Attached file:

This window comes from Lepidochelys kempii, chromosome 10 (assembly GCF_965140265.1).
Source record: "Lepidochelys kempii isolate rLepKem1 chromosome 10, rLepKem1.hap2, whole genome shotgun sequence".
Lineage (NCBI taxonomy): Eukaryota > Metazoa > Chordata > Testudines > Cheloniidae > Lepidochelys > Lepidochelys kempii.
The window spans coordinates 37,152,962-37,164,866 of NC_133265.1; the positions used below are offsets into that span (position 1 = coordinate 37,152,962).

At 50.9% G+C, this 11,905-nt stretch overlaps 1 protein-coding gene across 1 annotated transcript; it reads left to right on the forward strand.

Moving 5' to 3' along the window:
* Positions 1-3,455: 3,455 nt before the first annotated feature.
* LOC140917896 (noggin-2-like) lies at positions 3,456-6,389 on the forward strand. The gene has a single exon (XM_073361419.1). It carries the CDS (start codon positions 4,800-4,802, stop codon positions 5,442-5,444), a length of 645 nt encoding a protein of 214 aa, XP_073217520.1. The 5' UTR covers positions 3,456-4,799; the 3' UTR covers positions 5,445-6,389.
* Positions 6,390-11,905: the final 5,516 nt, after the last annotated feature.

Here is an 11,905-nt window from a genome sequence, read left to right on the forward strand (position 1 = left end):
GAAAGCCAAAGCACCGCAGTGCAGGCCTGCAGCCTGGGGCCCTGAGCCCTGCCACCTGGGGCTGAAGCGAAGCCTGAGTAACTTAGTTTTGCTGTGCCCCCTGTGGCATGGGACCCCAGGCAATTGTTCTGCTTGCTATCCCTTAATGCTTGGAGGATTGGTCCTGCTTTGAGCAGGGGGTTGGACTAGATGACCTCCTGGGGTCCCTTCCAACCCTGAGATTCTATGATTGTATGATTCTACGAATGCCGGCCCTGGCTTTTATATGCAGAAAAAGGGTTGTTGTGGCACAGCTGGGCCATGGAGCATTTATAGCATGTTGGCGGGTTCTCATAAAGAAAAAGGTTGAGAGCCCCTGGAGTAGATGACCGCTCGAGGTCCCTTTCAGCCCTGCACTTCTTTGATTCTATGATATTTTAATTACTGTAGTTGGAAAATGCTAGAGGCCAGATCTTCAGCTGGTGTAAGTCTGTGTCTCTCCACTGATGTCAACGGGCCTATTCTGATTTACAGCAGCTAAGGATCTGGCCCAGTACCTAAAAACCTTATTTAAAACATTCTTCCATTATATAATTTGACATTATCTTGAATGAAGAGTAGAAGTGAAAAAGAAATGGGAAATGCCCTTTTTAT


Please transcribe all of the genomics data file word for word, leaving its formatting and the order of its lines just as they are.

This window comes from Lepidochelys kempii, chromosome 10 (assembly GCF_965140265.1).
Source record: "Lepidochelys kempii isolate rLepKem1 chromosome 10, rLepKem1.hap2, whole genome shotgun sequence".
Lineage (NCBI taxonomy): Eukaryota > Metazoa > Chordata > Testudines > Cheloniidae > Lepidochelys > Lepidochelys kempii.
The window spans coordinates 37,152,962-37,164,866 of NC_133265.1; the positions used below are offsets into that span (position 1 = coordinate 37,152,962).

At 50.9% G+C, this 11,905-nt stretch overlaps 1 protein-coding gene across 1 annotated transcript; it reads left to right on the forward strand.

Moving 5' to 3' along the window:
* Positions 1-3,455: 3,455 nt before the first annotated feature.
* LOC140917896 (noggin-2-like) lies at positions 3,456-6,389 on the forward strand. The gene has a single exon (XM_073361419.1). It carries the CDS (start codon positions 4,800-4,802, stop codon positions 5,442-5,444), a length of 645 nt encoding a protein of 214 aa, XP_073217520.1. The 5' UTR covers positions 3,456-4,799; the 3' UTR covers positions 5,445-6,389.
* Positions 6,390-11,905: the final 5,516 nt, after the last annotated feature.

Here is an 11,905-nt window from a genome sequence, read left to right on the forward strand (position 1 = left end):
GAAAGCCAAAGCACCGCAGTGCAGGCCTGCAGCCTGGGGCCCTGAGCCCTGCCACCTGGGGCTGAAGCGAAGCCTGAGTAACTTAGTTTTGCTGTGCCCCCTGTGGCATGGGACCCCAGGCAATTGTTCTGCTTGCTATCCCTTAATGCTTGGAGGATTGGTCCTGCTTTGAGCAGGGGGTTGGACTAGATGACCTCCTGGGGTCCCTTCCAACCCTGAGATTCTATGATTGTATGATTCTACGAATGCCGGCCCTGGCTTTTATATGCAGAAAAAGGGTTGTTGTGGCACAGCTGGGCCATGGAGCATTTATAGCATGTTGGCGGGTTCTCATAAAGAAAAAGGTTGAGAGCCCCTGGAGTAGATGACCGCTCGAGGTCCCTTTCAGCCCTGCACTTCTTTGATTCTATGATATTTTAATTACTGTAGTTGGAAAATGCTAGAGGCCAGATCTTCAGCTGGTGTAAGTCTGTGTCTCTCCACTGATGTCAACGGGCCTATTCTGATTTACAGCAGCTAAGGATCTGGCCCAGTACCTAAAAACCTTATTTAAAACATTCTTCCATTATATAATTTGACATTATCTTGAATGAAGAGTAGAAGTGAAAAAGAAATGGGAAATGCCCTTTTTAT